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Storyville 2002-2003 0063

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STORYVILLE
Keppard lived at 3534 Calumet, placing all three within walking distance of one another in Chicago’s hottest jazz neighbourhood.
1926/7
Noone recorded nine more issued tunes with Cooke for the Columbia label in 1926 and
1927, continuing to record with Cooke even after opening with his own band at the Chicago South Side Apex Club.
Fall 1926
Noone began leading a four-piece (later five, then six-piece) group at The Apex Club (formerly The Nest, before that The Club Alvadore or Alvadear) at 35th Street and Prairie Avenue, a job he held until the Apex was closed for liquor code violations in the spring of 1929. The second-floor Apex was above the Plantation Cafe, where King Oliver and his Dixie Syncopators blared forth from 1925 to 1927.
The black community newspaper, The Chicago Defender, which chronicled black musicians and bands, was right across the street from the Apex and Plantation on Prairie Avenue. The intersection of 35th and Calumet a short block east of the Apex, where the famed Sunset Cafe was located, was such a hot jazz corner that Eddie Condon once said of it: "You could hold an instrument in the middle of the street and the air would play it.” (Note: Today the instrument could be torn from you by street gang thugs and you might be beaten, stabbed, shot, or killed, perhaps all four!)
Heavyweight boxing champion Joe Louis’s manager and backer Julian Black owned the Apex. It catered to a wealthy white crowd, which frequently included the likes of Benny Goodman, Bix Beiderbecke, Mezz Mezzrow, Jimmy Dorsey, Bud Freeman, Red McKenzie, Frank Teschmacher and numerous other white jazz players and wannabes. It was McKenzie who got Noone’s Apex Club band into the recording studio in 1928. Tesch specialist Trevor Tolley in a 1984 article in Coda magazine declared Tesch "showed the influence of both Dodds and Noone.”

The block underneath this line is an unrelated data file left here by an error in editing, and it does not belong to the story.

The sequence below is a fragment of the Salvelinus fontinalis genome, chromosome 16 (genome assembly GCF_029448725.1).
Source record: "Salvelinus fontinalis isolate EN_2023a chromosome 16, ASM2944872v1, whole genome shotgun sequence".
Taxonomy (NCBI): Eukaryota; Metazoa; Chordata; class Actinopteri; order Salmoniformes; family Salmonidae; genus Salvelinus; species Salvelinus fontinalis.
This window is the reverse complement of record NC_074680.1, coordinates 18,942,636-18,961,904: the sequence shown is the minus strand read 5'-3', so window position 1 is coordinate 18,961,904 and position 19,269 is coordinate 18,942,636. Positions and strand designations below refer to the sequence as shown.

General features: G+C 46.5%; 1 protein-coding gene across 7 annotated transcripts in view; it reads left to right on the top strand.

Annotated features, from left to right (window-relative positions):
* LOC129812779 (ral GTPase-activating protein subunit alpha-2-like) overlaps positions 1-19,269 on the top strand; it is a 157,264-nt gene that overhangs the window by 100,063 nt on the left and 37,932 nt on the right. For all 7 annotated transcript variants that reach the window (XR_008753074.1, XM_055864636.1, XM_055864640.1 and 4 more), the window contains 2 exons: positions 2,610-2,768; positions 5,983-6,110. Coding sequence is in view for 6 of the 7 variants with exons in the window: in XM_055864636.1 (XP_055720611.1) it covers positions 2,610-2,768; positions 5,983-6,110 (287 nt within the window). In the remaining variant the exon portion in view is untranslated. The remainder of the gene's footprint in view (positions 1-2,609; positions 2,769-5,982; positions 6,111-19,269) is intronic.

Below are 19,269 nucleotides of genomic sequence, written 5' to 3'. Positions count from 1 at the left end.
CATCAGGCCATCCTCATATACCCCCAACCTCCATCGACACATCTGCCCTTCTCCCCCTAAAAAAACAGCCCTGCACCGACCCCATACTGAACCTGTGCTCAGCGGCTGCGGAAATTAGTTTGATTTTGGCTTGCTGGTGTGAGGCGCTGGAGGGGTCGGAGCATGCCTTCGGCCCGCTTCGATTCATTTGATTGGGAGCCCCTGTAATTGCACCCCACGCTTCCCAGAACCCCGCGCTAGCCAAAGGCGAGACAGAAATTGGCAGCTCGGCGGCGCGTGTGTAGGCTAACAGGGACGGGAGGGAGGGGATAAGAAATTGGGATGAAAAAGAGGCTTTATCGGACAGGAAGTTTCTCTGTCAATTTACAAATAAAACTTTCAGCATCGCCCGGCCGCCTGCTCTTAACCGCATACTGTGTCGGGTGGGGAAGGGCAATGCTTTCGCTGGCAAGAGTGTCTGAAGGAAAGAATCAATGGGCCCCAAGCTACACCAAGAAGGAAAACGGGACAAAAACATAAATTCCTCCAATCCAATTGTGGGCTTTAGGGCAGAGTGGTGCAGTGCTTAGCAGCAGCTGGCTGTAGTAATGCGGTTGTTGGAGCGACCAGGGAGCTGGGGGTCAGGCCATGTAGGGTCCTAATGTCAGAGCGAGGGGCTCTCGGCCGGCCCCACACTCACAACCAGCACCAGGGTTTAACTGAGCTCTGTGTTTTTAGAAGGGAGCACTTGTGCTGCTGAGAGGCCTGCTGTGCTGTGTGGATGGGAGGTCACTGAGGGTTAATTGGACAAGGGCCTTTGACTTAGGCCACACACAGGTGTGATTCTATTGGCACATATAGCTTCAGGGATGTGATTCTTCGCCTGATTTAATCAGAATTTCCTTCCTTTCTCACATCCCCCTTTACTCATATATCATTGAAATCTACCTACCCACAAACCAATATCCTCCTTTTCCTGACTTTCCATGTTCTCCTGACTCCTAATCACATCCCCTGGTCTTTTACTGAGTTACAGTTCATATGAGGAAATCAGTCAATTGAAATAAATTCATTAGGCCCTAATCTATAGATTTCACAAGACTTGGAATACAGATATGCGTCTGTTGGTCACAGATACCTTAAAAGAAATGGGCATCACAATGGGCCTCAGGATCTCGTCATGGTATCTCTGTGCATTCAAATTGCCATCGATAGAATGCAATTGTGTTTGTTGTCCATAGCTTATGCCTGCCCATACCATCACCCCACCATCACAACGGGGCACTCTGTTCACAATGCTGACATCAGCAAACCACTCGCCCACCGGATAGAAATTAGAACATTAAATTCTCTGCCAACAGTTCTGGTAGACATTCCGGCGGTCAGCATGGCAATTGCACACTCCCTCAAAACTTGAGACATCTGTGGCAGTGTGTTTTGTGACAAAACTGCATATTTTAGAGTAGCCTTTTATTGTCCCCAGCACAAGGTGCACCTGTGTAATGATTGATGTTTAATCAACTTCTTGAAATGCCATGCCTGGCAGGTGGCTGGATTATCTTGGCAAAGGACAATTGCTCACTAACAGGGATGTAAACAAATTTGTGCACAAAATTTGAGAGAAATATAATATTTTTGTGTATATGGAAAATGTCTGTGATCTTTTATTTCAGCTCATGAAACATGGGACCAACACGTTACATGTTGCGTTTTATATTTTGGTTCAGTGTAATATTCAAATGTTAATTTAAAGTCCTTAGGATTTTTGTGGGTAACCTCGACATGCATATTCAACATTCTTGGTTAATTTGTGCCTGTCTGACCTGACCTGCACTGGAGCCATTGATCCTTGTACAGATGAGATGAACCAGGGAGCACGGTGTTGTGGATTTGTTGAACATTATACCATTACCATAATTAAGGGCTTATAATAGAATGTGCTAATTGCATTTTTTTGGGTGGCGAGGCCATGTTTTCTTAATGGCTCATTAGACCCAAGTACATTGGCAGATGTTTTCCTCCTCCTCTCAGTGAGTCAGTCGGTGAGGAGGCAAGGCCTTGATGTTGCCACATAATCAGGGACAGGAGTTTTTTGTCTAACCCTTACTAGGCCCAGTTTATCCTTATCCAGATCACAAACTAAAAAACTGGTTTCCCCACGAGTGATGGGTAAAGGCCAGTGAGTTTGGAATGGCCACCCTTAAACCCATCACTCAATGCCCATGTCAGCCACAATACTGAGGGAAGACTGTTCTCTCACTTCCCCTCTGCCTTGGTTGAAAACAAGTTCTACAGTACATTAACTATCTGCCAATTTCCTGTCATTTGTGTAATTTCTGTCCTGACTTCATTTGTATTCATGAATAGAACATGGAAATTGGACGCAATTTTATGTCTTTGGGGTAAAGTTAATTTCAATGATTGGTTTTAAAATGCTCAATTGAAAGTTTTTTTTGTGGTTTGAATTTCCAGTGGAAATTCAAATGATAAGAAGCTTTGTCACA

During this period Noone and Goodman both took clarinet lessons from Franz Schoepp, a "symphonic”, classically trained, clarinetist. Goodman and Noone met during some of Schoepp’s instruction with Noone; as Schoepp and Noone played classical duets, Schoepp encouraged Goodman to learn Noone’s technique and intonation, according to reedman Franz Jackson in an interview in Dempsey Travis’ 1983 Autobiography of Black Jazz.
May 16,1928
Jimmie Noone’s Apex Club Orchestra cut the first of 63 sides issued on the Vocalion label under this band name through January 1931 at the Brunswick-Balke Collender Company's Chicago studios, likely in the 700-block on S. Wabash. Pianist Dick Voynow, who was a Wolverine with Bix in 1923, was the Brunswick musical director in 1928, according to the late George Snurpus, who recorded with Wingy Manone that year in the same studio that hosted Noone recording groups.
May 31,1931
With the Depression deepening, Chicago’s clubs under fierce attack by federal liquor control officers, and work increasingly short-term and difficult to obtain, Noone went to
JIMMIE NOONE 1895-1944